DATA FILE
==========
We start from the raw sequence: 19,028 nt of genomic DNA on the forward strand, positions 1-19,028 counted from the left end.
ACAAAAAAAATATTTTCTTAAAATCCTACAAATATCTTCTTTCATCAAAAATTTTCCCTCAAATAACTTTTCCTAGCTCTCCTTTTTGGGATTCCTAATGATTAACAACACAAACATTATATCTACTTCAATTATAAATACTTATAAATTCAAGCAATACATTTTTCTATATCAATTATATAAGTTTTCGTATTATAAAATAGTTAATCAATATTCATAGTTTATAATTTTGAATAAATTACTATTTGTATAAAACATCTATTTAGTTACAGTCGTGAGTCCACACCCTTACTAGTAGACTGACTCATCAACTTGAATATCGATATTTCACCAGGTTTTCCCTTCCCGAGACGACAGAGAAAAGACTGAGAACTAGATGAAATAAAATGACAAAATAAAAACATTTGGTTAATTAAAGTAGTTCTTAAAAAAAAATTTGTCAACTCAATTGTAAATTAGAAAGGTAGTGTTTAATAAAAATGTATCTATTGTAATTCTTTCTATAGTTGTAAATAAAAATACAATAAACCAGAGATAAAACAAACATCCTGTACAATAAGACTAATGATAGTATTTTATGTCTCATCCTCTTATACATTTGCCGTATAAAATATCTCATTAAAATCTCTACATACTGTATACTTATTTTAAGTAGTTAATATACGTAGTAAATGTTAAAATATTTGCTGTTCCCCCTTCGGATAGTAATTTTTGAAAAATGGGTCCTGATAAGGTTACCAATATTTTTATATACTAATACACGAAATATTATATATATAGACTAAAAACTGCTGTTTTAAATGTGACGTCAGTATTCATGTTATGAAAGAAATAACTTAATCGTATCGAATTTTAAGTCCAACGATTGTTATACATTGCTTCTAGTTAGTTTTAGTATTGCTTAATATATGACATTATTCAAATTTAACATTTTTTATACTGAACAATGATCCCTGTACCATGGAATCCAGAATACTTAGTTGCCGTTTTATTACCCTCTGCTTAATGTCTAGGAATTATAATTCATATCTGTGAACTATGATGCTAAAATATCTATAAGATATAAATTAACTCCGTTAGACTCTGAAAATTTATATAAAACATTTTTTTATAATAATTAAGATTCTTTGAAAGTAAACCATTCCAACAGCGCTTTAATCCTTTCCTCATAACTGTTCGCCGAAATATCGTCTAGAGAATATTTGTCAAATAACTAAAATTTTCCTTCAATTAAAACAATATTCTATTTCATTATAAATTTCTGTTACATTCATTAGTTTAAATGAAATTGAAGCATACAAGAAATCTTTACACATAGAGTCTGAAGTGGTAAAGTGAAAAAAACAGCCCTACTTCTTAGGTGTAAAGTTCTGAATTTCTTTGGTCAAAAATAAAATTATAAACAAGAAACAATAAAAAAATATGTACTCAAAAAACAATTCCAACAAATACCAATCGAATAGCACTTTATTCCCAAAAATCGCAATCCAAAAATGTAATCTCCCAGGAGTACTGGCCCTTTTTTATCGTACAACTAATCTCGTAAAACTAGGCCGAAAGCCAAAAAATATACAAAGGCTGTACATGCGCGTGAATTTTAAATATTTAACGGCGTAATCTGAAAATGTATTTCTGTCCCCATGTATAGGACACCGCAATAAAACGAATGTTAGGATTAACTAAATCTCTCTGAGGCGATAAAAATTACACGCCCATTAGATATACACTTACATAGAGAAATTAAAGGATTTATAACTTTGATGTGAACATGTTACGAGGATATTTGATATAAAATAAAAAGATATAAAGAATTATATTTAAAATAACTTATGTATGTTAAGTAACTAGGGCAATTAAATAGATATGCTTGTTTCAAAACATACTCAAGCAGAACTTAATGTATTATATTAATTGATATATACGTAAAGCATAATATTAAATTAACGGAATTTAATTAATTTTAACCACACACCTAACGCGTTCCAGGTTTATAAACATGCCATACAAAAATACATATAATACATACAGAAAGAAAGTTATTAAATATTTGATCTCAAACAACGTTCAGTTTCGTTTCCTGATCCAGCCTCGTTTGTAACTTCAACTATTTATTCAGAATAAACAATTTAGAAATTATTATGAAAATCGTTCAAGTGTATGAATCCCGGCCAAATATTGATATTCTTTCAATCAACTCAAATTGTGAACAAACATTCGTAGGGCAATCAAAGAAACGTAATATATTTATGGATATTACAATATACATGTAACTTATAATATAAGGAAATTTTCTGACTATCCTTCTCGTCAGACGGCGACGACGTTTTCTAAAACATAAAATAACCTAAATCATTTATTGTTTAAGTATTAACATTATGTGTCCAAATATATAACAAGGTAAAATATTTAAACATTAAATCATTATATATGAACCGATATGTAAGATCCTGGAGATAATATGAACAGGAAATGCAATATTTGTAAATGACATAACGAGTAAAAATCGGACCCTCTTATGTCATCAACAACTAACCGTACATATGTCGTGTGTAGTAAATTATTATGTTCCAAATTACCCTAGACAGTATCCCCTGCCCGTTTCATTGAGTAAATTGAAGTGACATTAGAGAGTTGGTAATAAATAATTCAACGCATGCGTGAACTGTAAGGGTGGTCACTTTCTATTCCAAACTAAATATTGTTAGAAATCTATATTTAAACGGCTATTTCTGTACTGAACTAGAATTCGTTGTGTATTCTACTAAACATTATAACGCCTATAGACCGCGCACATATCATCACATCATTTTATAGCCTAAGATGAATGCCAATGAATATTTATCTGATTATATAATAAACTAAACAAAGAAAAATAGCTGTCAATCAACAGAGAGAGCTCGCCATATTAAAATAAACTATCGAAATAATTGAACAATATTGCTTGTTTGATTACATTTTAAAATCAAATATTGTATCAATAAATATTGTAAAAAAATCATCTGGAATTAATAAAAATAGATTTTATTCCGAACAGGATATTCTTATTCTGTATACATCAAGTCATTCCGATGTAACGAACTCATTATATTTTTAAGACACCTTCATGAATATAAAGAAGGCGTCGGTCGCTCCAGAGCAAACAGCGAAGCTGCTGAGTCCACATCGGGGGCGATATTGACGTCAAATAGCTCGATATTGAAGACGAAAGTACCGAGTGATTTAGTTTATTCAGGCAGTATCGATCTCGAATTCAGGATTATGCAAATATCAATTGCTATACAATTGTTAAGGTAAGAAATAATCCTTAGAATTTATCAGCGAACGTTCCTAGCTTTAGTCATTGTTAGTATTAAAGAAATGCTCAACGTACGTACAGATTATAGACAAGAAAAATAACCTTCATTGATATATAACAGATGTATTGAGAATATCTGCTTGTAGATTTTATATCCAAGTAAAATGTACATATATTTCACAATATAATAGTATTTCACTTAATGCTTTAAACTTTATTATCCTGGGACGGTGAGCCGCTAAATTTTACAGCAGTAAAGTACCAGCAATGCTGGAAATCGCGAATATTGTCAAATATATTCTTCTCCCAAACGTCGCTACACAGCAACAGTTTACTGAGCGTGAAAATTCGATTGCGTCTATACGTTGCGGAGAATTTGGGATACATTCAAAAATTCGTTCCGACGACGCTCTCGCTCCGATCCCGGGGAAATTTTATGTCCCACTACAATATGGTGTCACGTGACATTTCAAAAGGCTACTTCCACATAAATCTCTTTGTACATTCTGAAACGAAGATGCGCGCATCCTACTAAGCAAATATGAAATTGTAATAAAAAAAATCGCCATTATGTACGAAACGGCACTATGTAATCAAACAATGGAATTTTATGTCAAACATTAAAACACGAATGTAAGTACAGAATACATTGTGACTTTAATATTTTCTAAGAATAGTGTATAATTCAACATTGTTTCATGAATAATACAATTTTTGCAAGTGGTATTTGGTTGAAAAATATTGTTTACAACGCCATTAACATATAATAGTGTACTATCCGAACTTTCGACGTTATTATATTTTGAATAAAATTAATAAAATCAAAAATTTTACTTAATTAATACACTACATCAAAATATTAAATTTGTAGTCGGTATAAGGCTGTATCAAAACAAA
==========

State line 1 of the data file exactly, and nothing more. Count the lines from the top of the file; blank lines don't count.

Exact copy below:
We start from the raw sequence: 19,028 nt of genomic DNA on the forward strand, positions 1-19,028 counted from the left end.